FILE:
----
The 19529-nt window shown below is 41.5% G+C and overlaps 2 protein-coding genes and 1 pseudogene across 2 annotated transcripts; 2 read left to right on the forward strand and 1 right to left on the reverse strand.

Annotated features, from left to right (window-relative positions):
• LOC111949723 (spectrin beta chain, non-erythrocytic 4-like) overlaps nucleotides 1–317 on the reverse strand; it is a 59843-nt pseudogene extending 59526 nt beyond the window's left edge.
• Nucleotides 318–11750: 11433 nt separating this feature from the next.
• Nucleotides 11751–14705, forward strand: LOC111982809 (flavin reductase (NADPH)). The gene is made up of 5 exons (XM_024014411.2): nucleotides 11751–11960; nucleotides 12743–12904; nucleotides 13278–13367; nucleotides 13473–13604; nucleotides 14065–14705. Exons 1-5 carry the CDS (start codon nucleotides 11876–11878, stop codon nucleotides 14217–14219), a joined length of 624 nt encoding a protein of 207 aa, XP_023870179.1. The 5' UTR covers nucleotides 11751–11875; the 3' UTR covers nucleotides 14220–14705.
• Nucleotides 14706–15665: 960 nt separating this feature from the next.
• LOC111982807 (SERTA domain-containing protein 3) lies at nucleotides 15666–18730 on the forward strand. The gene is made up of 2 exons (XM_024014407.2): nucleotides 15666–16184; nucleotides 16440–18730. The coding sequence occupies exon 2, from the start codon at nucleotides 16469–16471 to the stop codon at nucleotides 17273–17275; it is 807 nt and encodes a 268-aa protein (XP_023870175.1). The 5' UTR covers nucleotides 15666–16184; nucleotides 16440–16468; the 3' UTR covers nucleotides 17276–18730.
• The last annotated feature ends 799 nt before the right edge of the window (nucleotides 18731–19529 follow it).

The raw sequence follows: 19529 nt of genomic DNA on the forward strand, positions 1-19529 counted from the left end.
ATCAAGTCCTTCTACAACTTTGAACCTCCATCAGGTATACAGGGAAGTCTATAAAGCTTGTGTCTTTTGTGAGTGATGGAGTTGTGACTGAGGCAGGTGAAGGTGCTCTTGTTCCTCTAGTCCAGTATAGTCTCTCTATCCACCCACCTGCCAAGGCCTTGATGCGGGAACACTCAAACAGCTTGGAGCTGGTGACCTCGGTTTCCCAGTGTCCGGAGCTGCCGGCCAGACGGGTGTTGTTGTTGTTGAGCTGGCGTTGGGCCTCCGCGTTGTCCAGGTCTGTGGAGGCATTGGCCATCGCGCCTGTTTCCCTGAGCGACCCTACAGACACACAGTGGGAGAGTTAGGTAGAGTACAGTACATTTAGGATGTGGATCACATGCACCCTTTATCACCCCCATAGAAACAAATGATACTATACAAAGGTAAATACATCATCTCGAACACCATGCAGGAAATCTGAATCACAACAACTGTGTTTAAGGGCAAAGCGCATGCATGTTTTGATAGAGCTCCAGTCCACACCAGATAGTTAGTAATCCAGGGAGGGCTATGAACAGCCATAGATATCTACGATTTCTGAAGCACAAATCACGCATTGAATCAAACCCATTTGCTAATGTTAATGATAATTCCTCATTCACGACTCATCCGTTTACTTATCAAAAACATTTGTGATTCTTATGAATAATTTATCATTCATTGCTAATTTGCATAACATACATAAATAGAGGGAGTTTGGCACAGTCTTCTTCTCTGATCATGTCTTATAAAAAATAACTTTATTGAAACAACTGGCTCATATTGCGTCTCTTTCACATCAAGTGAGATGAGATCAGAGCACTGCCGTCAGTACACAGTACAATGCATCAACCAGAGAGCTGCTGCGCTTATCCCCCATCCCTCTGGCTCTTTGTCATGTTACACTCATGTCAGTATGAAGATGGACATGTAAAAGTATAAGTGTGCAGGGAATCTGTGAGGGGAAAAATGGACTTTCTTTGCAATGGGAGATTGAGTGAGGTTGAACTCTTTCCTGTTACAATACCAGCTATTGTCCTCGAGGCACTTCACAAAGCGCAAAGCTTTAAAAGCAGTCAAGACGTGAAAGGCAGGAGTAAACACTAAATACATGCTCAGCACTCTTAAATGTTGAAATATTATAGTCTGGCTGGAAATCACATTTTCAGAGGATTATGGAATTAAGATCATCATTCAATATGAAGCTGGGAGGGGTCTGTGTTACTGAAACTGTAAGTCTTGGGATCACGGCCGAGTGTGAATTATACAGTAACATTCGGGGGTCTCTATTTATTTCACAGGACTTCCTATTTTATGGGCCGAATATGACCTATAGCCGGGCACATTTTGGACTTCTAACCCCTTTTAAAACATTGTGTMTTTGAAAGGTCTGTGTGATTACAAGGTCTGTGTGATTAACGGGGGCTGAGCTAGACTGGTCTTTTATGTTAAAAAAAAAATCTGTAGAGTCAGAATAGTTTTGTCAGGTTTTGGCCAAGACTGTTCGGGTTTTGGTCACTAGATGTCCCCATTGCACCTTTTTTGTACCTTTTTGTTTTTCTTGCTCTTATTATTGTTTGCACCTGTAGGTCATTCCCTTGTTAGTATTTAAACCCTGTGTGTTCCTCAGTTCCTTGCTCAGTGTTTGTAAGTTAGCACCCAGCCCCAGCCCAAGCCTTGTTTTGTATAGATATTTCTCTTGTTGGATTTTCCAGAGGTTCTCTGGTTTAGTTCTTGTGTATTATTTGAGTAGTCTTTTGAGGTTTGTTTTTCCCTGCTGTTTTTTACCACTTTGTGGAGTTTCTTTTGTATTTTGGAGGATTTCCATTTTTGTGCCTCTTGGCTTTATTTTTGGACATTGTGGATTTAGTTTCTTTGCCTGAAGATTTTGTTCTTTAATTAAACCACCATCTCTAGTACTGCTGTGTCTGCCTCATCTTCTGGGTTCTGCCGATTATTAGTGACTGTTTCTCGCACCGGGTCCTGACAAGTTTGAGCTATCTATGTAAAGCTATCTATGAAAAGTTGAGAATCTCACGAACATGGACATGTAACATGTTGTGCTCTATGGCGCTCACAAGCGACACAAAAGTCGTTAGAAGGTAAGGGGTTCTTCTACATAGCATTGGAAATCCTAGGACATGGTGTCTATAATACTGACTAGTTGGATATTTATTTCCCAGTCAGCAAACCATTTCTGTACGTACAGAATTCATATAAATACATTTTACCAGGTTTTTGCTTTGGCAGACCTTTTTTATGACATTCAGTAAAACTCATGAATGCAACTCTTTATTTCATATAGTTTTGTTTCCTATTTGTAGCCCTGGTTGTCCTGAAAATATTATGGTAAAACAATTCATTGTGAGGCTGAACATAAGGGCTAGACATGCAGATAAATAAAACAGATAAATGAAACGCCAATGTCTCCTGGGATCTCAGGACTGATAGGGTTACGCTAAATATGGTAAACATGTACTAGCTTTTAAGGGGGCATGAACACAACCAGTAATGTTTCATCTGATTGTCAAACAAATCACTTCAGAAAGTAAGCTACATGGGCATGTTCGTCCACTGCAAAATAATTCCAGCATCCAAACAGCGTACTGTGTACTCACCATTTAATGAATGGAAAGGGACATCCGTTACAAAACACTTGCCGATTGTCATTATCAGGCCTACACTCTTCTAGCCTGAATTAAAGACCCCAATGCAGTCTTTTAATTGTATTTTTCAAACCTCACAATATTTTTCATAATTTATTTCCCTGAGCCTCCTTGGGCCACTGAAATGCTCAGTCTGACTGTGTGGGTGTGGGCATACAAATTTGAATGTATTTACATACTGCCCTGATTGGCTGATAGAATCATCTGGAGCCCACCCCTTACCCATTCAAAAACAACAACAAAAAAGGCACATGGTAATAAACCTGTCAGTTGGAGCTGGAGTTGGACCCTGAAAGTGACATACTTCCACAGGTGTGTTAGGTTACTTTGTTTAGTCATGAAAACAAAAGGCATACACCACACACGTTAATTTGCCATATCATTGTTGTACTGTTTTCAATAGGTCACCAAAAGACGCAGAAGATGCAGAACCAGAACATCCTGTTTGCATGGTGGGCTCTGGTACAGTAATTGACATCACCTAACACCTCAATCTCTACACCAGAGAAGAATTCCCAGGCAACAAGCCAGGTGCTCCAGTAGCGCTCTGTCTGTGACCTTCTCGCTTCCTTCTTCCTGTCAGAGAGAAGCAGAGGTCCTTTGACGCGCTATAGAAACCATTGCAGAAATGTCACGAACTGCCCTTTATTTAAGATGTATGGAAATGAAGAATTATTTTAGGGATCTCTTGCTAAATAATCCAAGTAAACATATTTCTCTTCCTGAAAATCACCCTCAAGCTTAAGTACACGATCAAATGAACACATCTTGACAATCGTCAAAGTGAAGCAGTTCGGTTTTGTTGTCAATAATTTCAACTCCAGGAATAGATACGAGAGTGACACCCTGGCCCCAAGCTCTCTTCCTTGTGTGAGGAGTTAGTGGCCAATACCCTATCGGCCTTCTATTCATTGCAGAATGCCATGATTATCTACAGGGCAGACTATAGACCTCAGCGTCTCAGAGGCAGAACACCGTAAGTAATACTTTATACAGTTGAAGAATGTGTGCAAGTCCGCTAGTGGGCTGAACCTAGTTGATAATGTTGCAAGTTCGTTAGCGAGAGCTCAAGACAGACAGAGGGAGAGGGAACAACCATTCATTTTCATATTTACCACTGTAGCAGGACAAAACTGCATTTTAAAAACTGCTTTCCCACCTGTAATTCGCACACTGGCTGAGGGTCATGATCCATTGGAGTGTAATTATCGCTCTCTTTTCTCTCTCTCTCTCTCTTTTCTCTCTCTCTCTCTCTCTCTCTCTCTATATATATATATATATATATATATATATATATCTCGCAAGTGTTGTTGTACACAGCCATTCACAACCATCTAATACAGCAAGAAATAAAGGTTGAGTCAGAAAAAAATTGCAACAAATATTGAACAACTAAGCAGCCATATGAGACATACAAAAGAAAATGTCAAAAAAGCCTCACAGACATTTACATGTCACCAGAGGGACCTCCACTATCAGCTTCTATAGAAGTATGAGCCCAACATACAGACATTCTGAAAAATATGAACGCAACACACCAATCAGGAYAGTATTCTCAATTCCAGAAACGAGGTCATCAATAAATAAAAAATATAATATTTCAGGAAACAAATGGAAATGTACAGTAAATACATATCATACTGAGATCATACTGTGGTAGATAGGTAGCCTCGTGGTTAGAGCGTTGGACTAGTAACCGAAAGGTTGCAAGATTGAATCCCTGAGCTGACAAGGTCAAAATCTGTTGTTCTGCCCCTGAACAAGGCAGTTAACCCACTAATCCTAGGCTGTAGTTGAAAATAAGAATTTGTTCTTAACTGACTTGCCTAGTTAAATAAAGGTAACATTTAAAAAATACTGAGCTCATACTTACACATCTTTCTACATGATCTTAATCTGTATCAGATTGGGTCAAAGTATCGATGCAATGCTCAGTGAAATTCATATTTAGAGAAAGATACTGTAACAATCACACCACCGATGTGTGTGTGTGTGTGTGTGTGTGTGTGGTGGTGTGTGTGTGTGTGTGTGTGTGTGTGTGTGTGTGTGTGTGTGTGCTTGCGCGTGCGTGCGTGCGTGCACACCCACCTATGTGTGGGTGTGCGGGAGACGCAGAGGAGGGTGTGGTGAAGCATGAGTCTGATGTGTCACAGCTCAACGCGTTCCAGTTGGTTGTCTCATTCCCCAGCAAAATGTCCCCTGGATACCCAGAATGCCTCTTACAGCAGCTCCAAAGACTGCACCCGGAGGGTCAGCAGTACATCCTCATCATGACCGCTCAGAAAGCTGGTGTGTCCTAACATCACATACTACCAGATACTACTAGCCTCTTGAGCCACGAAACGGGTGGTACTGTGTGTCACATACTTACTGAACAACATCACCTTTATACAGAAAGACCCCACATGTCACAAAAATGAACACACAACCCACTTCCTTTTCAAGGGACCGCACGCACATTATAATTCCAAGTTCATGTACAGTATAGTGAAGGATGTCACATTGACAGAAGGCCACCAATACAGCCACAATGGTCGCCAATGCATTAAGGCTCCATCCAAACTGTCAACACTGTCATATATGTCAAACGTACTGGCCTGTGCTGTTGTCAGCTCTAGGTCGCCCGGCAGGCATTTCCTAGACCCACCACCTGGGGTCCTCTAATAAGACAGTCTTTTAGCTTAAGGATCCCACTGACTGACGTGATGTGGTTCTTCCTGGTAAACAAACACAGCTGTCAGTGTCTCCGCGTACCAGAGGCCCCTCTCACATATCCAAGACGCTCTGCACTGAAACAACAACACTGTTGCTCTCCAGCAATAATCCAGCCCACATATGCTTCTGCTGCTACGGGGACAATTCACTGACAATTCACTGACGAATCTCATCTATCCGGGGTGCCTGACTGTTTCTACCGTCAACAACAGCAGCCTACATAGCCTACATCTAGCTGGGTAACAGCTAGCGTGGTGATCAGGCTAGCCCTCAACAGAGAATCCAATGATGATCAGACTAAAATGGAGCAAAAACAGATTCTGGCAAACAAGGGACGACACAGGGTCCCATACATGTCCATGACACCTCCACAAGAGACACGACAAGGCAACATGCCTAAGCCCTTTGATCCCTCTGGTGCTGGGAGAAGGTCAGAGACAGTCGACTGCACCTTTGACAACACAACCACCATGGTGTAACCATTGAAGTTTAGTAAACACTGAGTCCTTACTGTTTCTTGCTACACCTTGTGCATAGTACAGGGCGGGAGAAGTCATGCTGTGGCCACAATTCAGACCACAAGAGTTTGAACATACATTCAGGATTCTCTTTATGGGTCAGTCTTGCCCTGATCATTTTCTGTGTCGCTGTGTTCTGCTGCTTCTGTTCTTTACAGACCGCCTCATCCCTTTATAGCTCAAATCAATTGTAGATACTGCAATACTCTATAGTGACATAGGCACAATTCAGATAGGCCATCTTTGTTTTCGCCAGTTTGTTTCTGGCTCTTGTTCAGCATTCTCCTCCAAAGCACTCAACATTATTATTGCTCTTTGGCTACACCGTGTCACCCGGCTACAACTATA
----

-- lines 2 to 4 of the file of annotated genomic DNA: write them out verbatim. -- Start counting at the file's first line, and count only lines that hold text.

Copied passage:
Annotated features, from left to right (window-relative positions):
• LOC111949723 (spectrin beta chain, non-erythrocytic 4-like) overlaps nucleotides 1–317 on the reverse strand; it is a 59843-nt pseudogene extending 59526 nt beyond the window's left edge.
• Nucleotides 318–11750: 11433 nt separating this feature from the next.